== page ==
Chicago Sinfonietta Presents PRAISE AND PUNK Review—Classics with Silliness and Heart

Chris Ocken Photography

“Wait a minute! Prokofiev wrote a happy ending!” That somewhat unexpected revelation about the Russian composer’s Romeo and Juliet pretty much summed up Praise and Punk. A collaboration between the Chicago Sinfonietta and absurdist marching band Mucca Pazza, the Sinfonietta’s conclusion to its thirtieth season also featured the Apostolic Church of God Sanctuary Choir. Between their different genres and aesthetics, the three groups created a medley of cheerful, elegant music with a lot of warmth and some of the most striking visuals of any classical concert seen recently.

The concert began with the gospel choir singing “How Excellent is Thy Name,” a modernist style hymn by Eugene Butler. At the first performance in Naperville’s Wentz Concert Hall, Mei-Ann Chen conducted with enough enthusiasm to shake her entire body. She and the choir were clearly in sync, since even the first notes were enough to establish a joyous atmosphere.

Chicago Sinfonietta Debuts a Young Star

In contrast to the grandeur of the hymn, the next selection, La Muse et le Poète, by Camille Saint-Saëns, was intimate and clearly personal. Chicago Sinfonietta is dedicated to inclusiveness and the nurturing of diverse talent, and the May 12th performance marked the Sinfonietta debut of 15-year-old cellist Ifetayo Ali-Landing. Certainly the emotional highlight of the evening, Ali-Landing’s plaintiff, supremely dignified vibrato instantly captured the hearts of the entire audience and visibly moved the choir. Her partner was violinist Melissa White of the Harlem Quartet, whose face and sound lit up when she mixed her instrument’s voice with that of the young woman she had obviously formed a bond with. During the fifteen minutes they played, the usual bustle in a crowded concert hall came to a halt. Project Inclusion Fellow Kellen Gray conducted with a laser-like focus that allowed the entire orchestra to seem to become one organism with Ali-Landing and White.

Chris Ocken Photography

Gospel Joy Welcomes Mucca Pazza

But if the audience was entranced by the passion of Saint-Saëns, they soon started moving again. The gospel component of the evening concluded with a marathon of songs of worship arranged by Willetta Greene Johnson, featuring seven soloists and three conductors. The conductors switched off, creating an exuberant energy that reached its peak when one of them accidently knocked over his music stand. (His conducting was no worse for it.) The rapturous excitement at the end of the first act proved an appropriate teaser for Mucca Pazza, whose bizarre outfits make everything amusing.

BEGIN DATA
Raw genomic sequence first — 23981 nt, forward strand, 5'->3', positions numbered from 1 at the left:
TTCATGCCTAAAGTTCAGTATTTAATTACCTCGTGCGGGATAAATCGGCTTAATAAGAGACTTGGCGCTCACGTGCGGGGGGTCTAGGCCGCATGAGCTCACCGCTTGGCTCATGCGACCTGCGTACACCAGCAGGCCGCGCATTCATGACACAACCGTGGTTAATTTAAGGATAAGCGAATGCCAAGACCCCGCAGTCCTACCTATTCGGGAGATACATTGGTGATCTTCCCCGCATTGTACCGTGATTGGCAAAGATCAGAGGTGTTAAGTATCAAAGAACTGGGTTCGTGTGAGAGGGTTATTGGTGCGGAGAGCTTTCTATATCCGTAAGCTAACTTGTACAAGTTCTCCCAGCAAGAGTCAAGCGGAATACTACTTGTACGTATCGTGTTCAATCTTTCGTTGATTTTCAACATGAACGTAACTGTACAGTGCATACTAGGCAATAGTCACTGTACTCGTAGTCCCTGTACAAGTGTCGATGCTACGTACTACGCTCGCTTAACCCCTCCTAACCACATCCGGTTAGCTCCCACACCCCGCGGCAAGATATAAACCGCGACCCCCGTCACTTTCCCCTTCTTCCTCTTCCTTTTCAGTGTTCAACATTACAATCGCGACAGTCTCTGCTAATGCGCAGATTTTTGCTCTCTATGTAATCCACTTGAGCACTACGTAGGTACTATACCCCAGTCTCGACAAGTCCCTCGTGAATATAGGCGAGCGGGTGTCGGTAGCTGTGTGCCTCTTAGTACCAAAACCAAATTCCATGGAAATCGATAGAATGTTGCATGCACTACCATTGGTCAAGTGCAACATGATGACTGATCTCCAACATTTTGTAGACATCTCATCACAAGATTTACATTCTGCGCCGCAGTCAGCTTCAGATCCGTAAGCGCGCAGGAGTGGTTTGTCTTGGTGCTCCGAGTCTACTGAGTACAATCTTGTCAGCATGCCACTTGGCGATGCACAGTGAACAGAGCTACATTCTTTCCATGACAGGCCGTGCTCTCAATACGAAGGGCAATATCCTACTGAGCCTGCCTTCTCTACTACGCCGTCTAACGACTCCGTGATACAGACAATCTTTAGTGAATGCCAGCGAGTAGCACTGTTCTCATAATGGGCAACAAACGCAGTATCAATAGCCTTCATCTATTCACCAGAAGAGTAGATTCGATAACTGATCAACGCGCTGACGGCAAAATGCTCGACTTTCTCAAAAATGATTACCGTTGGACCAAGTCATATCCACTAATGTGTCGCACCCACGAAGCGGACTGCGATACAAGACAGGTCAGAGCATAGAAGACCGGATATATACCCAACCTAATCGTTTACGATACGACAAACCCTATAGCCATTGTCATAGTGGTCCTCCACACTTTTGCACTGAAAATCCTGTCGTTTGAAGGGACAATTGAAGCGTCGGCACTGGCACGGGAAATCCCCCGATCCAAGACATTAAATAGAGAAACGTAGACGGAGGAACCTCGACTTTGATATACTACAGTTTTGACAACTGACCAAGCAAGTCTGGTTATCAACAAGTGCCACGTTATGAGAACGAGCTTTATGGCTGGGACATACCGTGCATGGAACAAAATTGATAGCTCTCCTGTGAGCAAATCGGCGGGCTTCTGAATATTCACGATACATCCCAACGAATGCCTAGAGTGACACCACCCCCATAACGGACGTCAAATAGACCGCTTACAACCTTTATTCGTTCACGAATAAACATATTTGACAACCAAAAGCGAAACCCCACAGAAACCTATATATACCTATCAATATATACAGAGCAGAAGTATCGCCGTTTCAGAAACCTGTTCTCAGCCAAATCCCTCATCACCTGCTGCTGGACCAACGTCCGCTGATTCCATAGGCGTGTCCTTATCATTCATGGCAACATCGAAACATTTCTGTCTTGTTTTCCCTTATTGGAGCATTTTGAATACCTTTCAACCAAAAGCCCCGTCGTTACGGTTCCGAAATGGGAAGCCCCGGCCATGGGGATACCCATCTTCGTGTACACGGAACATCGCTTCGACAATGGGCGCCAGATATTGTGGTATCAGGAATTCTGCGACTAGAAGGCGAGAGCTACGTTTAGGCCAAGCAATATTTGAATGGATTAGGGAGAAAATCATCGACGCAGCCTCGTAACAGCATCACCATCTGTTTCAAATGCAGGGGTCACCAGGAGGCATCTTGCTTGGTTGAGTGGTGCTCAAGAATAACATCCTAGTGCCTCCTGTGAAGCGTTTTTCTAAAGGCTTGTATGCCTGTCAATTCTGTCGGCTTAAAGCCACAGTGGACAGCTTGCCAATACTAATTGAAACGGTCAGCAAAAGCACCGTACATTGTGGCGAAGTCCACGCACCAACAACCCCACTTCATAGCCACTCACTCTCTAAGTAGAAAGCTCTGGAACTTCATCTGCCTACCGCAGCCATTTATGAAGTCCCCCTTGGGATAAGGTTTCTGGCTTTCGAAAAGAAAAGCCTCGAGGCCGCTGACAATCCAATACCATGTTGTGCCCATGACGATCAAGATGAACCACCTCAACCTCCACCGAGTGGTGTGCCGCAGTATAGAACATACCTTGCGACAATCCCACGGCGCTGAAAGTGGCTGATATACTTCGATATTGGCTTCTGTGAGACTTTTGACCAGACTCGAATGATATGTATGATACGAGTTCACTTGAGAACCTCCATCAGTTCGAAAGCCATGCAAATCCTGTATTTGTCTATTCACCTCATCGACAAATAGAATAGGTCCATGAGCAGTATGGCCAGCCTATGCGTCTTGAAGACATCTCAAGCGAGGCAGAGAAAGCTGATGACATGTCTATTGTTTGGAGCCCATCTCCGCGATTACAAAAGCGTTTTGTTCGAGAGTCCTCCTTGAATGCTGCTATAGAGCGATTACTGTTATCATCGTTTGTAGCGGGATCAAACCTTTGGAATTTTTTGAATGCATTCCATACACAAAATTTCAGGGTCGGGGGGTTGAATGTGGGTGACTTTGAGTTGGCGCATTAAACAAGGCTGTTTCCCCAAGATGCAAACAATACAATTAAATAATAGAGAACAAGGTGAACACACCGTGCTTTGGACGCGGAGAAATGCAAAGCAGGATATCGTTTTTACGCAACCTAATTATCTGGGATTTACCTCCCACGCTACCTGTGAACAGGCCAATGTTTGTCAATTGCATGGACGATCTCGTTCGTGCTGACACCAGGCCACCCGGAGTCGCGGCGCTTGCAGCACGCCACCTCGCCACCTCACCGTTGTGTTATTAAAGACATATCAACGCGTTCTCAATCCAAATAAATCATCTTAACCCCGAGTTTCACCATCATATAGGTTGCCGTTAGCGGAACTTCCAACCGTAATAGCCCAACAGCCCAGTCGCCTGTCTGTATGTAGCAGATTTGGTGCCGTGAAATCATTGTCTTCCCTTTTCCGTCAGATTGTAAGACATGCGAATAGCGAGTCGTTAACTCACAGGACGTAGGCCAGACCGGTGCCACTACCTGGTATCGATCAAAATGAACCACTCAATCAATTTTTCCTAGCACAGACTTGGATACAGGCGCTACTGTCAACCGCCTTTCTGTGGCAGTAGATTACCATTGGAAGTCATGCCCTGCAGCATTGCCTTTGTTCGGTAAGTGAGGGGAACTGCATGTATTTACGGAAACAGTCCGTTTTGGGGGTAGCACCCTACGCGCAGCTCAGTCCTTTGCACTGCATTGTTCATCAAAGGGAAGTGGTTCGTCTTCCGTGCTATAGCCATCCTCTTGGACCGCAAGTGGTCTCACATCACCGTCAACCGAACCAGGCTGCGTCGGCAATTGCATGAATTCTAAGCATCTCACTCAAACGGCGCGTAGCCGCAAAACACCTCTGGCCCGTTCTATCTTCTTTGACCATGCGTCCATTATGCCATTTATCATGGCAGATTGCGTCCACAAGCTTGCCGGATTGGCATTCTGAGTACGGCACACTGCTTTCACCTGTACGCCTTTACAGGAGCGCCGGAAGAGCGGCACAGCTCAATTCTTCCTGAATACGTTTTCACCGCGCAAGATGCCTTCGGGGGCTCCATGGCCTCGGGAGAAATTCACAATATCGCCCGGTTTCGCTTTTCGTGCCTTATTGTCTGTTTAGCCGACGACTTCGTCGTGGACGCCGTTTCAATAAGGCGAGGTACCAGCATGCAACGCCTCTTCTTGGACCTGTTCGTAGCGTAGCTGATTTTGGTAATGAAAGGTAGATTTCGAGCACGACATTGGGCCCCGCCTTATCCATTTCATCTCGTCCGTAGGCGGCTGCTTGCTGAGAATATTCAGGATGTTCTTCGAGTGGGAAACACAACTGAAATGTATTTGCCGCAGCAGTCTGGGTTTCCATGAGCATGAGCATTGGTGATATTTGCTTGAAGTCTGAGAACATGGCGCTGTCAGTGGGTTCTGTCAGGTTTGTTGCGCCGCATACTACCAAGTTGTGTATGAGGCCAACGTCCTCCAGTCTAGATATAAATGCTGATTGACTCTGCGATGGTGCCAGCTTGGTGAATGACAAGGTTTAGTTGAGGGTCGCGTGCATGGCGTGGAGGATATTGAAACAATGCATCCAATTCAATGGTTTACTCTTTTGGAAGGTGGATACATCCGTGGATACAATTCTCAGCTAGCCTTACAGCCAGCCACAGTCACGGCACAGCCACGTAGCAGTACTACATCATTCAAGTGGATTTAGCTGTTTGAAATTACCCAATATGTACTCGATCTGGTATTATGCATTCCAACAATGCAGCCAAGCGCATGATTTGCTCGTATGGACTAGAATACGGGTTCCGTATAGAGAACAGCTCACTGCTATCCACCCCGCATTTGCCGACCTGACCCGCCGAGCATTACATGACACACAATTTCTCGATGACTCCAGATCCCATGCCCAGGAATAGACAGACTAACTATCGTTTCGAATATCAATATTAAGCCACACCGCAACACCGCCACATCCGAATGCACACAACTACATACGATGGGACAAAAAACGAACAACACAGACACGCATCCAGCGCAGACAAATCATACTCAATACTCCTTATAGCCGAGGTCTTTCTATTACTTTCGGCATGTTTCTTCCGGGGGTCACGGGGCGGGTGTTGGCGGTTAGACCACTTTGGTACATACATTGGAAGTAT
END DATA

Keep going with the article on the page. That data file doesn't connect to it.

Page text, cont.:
Chris Ocken Photography

Weird Humor Earns a Happy Ending

The center-piece of the second act, Sergei Prokofiev’s Romeo and Juliet Suite was accompanied by a video projection of nesting dolls being used to act out the story live. Even this presentation couldn’t quite obscure the menace of the “Dance of the Knights.” However, the nesting doll gore proved a perfect visual representation of Mucca Pazza’s delightful send-up of Shakespeare, which was simultaneously enacted by its members.

Chicago Sinfonietta and Mucca Pazza did indeed perform the seldom-heard happy ending for Romeo and Juliet and afforded it much greater dignity than the rest of the play. In the absence of the Bolshoi, it turns out that egg-shaped pieces of wood rotating around each other can have their own strange beauty. Who knew? The concert concluded with another high-spirited, comical medley borrowing from other operas and classical narrative pieces. The concept of some sort of showdown between the two companies seemed to have fallen by the wayside, but they proved how well they can work together. Perhaps the spirit of friendship and choosing the happy ending is the best way for Chicago Sinfonietta to head into their fourth decade.

All photos: Chris Ocken Photography.

Visit Chicago Sinfonietta to learn more about upcoming productions.

About the Author: Jacob Davis

Jacob Davis has lived in Chicago since 2014 when he started writing articles about theatre, opera, and dance for a number of review websites. He is a graduate of the University of Illinois at Urbana-Champaign’s Department of Theatre, where he specialized in the history of modernist dramatic literature and criticism. While there, he interned as a dramaturge for Dance Heginbotham developing concepts for new dance pieces. His professional work includes developing the original jazz performance piece The Blues Ain’t a Color with Denise LaGrassa, which played at Theater Wit. He has also written promotional materials for theatre companies including Silk Road Rising.

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